In Israel Prize Speech, Bennett Says 'Those Who Don't Fail Big Will Never Have Courage to Win Big'

Outgoing education minister, whose party didn't make it into new Knesset, gave a final speech at official event marking the end of Independence Day celebrations

Israel's Education Minister Naftali Bennett speaks at the Israel Prize ceremony in Jerusalem, May 9, 2019.
Emil Salman

Israeli Education Minister Naftali Bennett said Thursday, in what is likely his final speech at an official event after his Hayamin Hehadash party failed to pass the electoral threshold in Israel's recent election, that "Those who don't allow themselves to fail big will never have enough courage to win big."

Speaking at the Israel Prize ceremony in Jerusalem, in an event that concluded Israel's 71st Independence Day celebrations, Bennett alluded to the recipients' courage.

Also in attendance were President Reuven Rivlin, Prime Minister Benjamin Netanyahu, Deputy Knesset Speaker Meir Cohen and Supreme Court President Esther Hayut.

>> Read more: Bennett takes 'full responsibility' for party's failure to enter Knesset after final election resultsThe downfall of Naftali Bennett and Ayelet Shaked

Bennett added that "you try as long as you can, don't give up as long as there's any chance. Once you're hit – get up, learn from your mistakes and move on. I did the best I could. There's so much work yet to be done, and people at least as good as me to do it. Wherever I'll be, I'll never stop giving everything I can for the Israeli people."

This year's Israel Prize, one of the country's most prestigious honors, was awarded to 10 people in nine fields. Five of them are women and all are Jewish. In 2018, only three out of 16 recipients were women.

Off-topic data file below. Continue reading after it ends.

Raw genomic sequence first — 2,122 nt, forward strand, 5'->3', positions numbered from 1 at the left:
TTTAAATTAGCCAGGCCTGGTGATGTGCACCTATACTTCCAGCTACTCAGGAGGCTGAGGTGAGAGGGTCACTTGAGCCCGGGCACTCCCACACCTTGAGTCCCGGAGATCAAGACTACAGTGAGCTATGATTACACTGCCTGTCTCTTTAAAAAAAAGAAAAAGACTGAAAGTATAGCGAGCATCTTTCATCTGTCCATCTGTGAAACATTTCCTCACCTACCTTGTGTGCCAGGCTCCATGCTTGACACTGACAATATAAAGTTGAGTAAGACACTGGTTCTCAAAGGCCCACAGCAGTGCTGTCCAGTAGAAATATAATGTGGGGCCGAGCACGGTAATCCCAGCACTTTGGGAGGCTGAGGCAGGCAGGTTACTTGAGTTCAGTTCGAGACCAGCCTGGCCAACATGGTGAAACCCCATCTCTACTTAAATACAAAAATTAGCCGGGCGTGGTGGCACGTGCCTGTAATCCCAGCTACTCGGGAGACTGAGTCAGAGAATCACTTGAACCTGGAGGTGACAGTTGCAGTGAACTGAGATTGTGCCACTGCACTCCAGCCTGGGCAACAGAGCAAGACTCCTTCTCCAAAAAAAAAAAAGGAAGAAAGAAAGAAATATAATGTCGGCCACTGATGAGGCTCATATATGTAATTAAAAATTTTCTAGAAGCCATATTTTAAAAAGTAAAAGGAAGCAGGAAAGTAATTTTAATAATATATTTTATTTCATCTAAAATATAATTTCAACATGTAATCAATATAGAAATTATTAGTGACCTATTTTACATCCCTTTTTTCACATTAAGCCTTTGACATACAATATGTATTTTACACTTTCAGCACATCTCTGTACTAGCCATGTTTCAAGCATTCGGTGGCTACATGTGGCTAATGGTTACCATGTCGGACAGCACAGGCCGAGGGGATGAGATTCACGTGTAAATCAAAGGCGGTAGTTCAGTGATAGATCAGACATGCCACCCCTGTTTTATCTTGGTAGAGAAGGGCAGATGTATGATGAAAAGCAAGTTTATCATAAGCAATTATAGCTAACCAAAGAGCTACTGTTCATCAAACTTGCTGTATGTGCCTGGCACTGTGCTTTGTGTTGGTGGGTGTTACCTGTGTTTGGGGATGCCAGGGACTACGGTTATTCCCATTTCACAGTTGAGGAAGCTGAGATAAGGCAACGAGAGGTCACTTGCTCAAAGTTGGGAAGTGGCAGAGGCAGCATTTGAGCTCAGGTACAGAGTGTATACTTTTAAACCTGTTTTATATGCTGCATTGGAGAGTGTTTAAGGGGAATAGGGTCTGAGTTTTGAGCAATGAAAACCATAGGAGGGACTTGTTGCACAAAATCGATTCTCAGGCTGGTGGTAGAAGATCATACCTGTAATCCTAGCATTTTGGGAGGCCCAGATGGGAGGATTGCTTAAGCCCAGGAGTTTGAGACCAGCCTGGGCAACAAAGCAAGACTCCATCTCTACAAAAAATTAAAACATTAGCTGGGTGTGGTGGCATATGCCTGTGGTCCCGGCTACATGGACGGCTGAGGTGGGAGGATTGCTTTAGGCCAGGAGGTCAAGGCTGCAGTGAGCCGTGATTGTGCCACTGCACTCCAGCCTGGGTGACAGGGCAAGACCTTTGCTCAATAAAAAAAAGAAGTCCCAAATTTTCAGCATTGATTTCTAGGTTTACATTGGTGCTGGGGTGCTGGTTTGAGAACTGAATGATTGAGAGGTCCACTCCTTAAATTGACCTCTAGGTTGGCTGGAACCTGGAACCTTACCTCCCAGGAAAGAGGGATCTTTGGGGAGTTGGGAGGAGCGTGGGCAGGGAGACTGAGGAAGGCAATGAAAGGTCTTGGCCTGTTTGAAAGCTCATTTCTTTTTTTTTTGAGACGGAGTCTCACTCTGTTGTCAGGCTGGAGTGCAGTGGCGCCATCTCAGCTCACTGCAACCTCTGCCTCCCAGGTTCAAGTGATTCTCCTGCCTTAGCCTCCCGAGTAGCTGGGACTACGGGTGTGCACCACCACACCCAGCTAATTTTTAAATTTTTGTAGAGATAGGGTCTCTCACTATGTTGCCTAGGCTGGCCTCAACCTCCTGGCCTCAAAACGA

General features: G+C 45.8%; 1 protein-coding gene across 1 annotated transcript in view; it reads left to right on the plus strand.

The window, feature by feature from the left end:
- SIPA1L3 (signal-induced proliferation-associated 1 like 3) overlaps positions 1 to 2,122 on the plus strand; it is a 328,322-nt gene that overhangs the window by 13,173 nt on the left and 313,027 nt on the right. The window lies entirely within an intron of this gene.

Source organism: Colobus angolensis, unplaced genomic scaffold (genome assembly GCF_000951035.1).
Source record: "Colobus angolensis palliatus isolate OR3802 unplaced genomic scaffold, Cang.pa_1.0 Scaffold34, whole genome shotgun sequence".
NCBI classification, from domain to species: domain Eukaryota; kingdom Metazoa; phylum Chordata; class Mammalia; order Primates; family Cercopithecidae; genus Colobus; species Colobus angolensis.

Rona Ramon, the widow of Israel’s first and only astronaut, who died in December of pancreatic cancer at age 54, posthumously received a lifetime achievement award for her social activity in setting up numerous educational and scientific initiatives in memory of her late husband Ilan Ramon.

Chaim and Miri Ehrental, founders of nongovernmental organization Zichron Menachem, aiding Israeli children with cancer and their families, also received a lifetime achievement award.

Naomi Polani receives Israel Prize at a ceremony in Jerusalem, May 9, 2019.
Emil Salman

Prof. Adi Kimchi, a member of the National Academy of Sciences since 2015, won the prize for life sciences research for her "work to advance women in science by establishing and implementing various programs whose goal is to provide equal opportunities for female scientists at various stages of their academic careers."

Prominent actress, singer and director Naomi Polani, dubbed "the mother of military bands," was awarded the Israel Prize for the stage arts, theater and dance. Born in pre-state Israel in 1927, Polani joined the Palmach band in 1945 and went on to perform with and direct Israel Defense Forces bands.

Linguist Prof. Aharon Maman is the winner of this year’s Israel Prize for the study of Jewish languages, literature and popular culture. He is the vice president of the Academy of the Hebrew Language and a member of the governing board of the World Union of Jewish Studies. In 2013 he was chosen president of the Society for Judeo-Arab Studies and in 2016 he was a member of the Biton Committee for the enrichment of the legacy of Sephardic, Middle Eastern and North African Jewry in the Israeli educational system.

Prof. Amnon Ben-Tor of the Hebrew University in Jerusalem was awarded the prize for geography, archaeology and Land of Israel research, Dan Eytan for architecture and design, Prof. Mordechai Akiva Friedman for Jewish history, Prof. Dan Yakir for geology, earth sciences and atmospheric sciences and Prof. Deborah Bernstein for sociology and anthropology.